Include any revisions your instructor asked you to make. How would you feel if your mother, whom you were very close to, left you at a young age and never came back? Unfortunately, statistics say that fifty-nine percent of undocumented immigrants in the U.S. are from Mexico. In "Enrique's Journey" there were many human rights issues. The author of this novel, Sonia Nazario, clearly illustrates a real-life conflict of immigration and how it roughly affects the daily life of people trying to maintain a living within the U.S. and Mexico.
The book is the story of Enrique, a Honduran boy whose mother, Lourdes, was abandoned by her children’s father and who made the difficult choice to leave her eight-year-old daughter and five-year old son to come north. Nazario gives us a view inside the most difficult choice a mother can make: whether to abandon her children to the care of relatives in order to be able to provide a better life for him. The powerful economic forces of globalization in the developing world boil down, for Lourdes, to the simple choice of whether she can continue to tell her children to lay on their stomachs, because that way they can fall asleep in spite of their hunger pangs. And yet, Nazario gets us to fully appreciate the human costs of the decision to come North for the family members left behind. While Enrique has shoes and the ability to attend school, which his mother could not have afforded to give him if she had stayed, he feels the constant loneliness for his mother’s love and is shuttled from relative to relative as he begins to act out, drops of school, and turns to glue-sniffing.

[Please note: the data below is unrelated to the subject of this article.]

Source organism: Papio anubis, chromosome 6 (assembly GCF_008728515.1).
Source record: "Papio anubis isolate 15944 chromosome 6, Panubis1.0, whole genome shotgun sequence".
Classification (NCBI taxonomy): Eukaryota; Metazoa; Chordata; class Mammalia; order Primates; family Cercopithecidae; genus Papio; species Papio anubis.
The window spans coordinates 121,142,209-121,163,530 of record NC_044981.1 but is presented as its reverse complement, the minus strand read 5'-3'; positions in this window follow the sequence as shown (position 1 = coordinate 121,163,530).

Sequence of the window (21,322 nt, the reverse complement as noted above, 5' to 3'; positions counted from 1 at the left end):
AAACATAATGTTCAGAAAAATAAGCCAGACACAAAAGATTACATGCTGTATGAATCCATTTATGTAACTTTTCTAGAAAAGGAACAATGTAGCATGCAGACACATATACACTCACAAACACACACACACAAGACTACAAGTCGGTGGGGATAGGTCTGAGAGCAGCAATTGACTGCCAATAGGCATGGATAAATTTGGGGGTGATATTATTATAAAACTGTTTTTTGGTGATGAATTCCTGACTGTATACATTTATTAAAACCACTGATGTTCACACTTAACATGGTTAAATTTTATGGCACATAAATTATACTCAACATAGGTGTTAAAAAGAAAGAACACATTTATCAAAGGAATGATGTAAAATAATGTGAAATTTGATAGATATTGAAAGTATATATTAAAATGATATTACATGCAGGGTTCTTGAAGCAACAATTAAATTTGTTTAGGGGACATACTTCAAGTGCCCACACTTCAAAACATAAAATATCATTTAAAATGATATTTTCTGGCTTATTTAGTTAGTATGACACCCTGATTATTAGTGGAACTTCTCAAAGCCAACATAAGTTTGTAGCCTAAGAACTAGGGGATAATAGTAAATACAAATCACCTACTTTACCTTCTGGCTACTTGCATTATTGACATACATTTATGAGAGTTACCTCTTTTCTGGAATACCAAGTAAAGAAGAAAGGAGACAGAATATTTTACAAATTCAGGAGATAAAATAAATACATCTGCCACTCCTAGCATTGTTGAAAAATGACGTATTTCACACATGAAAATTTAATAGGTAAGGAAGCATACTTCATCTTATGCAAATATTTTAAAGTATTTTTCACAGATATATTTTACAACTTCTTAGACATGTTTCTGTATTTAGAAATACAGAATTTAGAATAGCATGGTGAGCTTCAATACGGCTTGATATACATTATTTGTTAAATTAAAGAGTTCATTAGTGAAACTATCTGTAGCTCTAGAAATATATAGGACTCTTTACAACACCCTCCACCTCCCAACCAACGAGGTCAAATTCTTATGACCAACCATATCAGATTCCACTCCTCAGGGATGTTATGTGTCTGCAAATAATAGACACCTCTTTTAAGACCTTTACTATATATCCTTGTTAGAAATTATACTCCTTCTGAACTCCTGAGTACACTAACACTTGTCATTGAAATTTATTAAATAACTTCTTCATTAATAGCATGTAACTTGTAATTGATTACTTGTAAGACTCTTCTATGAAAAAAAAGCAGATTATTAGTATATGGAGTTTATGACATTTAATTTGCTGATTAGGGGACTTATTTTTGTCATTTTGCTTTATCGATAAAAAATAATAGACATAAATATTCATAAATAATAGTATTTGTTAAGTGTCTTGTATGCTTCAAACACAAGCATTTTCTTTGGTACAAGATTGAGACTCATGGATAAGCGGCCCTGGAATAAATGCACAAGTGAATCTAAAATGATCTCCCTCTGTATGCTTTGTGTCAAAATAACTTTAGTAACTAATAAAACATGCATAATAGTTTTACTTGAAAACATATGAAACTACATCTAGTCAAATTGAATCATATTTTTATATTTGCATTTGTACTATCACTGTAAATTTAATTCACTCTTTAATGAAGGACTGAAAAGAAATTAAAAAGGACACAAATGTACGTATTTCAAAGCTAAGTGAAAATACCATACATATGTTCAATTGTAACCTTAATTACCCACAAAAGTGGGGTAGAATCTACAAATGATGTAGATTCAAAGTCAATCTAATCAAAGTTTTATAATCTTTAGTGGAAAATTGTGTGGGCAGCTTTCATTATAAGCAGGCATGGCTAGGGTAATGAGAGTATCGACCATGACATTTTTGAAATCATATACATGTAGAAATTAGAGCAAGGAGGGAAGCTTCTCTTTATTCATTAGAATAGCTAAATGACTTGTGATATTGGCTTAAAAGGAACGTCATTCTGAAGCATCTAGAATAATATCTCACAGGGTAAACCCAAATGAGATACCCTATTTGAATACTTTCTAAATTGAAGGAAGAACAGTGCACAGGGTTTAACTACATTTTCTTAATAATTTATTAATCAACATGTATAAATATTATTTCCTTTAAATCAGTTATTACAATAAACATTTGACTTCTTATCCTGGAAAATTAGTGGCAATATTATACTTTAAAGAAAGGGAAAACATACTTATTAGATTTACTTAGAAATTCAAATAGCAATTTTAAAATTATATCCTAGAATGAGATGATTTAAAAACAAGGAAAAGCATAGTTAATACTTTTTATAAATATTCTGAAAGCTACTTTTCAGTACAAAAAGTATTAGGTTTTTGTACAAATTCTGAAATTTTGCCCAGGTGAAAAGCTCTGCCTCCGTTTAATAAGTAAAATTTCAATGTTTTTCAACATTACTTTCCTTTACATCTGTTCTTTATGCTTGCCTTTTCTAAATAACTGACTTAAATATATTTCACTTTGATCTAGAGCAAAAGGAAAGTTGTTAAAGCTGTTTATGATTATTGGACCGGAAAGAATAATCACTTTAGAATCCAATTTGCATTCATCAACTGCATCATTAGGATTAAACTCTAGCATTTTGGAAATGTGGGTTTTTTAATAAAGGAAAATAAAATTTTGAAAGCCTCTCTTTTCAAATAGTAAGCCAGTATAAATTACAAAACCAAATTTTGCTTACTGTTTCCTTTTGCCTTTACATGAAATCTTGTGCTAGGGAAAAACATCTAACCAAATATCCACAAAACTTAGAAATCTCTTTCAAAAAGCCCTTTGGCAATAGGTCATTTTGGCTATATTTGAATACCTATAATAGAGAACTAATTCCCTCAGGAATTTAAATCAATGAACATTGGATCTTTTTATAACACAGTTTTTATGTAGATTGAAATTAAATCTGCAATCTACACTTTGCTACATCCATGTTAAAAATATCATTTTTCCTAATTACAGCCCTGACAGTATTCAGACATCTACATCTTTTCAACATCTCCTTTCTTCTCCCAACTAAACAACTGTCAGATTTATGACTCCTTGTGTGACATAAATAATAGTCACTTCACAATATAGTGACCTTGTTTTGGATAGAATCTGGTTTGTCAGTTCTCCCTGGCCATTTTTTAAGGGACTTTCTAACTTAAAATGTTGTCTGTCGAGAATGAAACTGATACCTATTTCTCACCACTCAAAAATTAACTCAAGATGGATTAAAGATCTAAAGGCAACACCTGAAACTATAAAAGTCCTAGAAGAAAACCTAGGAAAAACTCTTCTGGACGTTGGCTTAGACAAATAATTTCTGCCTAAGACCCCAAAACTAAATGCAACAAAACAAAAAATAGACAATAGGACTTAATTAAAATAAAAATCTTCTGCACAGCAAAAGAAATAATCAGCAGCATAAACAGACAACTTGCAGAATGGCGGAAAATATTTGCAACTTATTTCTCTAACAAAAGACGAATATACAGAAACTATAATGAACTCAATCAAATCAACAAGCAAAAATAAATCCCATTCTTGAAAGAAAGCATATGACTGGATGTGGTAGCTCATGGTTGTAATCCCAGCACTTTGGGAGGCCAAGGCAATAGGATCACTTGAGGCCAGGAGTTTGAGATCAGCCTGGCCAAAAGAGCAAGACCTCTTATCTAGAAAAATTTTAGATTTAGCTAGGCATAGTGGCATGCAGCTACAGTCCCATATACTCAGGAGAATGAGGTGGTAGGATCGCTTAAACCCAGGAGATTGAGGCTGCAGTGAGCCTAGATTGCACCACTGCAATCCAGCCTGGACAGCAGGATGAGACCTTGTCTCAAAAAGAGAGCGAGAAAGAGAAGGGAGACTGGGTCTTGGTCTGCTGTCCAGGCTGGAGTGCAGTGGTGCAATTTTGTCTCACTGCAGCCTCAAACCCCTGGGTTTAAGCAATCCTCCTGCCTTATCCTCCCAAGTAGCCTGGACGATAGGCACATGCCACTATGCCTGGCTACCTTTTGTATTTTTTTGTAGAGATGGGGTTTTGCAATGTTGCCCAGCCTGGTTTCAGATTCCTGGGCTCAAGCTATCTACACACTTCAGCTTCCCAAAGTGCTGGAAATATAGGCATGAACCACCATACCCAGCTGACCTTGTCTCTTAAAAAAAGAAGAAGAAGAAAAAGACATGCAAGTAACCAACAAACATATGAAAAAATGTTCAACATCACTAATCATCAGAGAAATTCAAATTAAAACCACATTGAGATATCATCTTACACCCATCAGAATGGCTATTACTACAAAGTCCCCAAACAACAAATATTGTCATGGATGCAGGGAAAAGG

I didn’t like or trust him, because I believed he took my mother from my father. I was still under the impression, it would only be a matter of time before my mother would steal, lie and take from him as she did from her family. Well I was wrong. Four years later, this man has become my stepfather. He was able to help bring my mother back to her children.